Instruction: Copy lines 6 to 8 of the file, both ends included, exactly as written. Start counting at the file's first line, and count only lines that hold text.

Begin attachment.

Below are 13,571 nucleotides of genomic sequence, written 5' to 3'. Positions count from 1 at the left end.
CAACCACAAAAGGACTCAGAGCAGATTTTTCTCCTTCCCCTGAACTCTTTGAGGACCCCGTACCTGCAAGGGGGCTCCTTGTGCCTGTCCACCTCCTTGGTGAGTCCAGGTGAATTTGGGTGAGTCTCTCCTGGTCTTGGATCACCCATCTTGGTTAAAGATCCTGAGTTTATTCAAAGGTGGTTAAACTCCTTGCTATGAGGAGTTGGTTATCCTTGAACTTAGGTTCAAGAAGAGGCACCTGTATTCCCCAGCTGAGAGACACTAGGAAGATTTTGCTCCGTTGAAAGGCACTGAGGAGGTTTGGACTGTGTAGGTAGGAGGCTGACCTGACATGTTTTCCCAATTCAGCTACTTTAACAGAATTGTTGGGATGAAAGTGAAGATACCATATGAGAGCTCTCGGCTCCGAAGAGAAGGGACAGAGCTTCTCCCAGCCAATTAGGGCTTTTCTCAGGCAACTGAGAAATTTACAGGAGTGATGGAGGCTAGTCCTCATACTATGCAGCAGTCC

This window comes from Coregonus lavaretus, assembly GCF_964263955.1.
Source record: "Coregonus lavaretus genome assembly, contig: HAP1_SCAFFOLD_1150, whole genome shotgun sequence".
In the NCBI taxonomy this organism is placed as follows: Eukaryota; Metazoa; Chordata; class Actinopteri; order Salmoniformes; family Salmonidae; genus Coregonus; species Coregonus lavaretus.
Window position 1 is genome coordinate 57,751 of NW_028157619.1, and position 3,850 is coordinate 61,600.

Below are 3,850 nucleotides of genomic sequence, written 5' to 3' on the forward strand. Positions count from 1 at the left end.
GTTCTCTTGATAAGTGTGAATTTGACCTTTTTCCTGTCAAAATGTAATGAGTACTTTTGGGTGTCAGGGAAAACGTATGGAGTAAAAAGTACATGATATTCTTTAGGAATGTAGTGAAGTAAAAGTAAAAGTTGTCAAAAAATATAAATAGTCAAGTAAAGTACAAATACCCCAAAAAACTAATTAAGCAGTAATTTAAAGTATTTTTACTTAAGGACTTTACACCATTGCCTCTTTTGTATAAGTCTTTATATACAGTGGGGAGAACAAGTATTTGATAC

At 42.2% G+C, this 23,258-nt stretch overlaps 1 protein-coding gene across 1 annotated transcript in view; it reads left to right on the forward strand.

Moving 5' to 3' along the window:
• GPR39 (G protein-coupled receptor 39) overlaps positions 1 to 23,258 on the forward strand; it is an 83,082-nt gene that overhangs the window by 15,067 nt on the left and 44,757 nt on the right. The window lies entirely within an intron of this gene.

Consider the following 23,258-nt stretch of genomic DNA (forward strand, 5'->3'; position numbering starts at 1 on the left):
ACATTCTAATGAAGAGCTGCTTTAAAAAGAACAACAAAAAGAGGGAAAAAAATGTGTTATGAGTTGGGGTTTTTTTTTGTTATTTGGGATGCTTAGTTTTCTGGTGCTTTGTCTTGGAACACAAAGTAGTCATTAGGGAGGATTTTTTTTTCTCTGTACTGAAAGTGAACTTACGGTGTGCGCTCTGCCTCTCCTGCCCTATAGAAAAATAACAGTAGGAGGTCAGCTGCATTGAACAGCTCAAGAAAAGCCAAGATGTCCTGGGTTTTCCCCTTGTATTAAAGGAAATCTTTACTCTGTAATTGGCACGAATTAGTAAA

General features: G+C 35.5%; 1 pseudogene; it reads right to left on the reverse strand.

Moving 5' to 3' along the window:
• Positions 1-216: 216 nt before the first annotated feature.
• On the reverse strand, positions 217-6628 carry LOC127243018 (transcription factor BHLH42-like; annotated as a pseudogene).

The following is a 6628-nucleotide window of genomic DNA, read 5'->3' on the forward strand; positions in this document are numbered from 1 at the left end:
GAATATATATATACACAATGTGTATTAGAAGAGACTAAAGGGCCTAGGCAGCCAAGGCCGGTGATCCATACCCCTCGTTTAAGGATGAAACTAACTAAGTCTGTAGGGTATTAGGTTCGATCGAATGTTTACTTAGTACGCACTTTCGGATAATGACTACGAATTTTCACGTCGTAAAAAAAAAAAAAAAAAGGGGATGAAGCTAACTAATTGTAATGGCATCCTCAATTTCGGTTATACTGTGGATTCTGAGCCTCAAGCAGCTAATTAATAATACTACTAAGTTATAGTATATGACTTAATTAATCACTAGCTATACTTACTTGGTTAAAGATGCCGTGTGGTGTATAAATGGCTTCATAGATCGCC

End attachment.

Window position 1 is genome coordinate 57,751 of NW_028157619.1, and position 3,850 is coordinate 61,600.

Below are 3,850 nucleotides of genomic sequence, written 5' to 3' on the forward strand. Positions count from 1 at the left end.
GTTCTCTTGATAAGTGTGAATTTGACCTTTTTCCTGTCAAAATGTAATGAGTACTTTTGGGTGTCAGGGAAAACGTATGGAGTAAAAAGTACATGATATTCTTTAGGAATGTAGTGAAGTAAAAGTAAAAGTTGTCAAAAAATATAAATAGTCAAGTAAAGTACAAATACCCCAAAAAACTAATTAAGCAGTAATTTAAAGTATTTTTACTTAAGGACTTTACACCATTGCCTCTTTTGTATAAGTCTTTATATACAGTGGGGAGAACAAGTATTTGATAC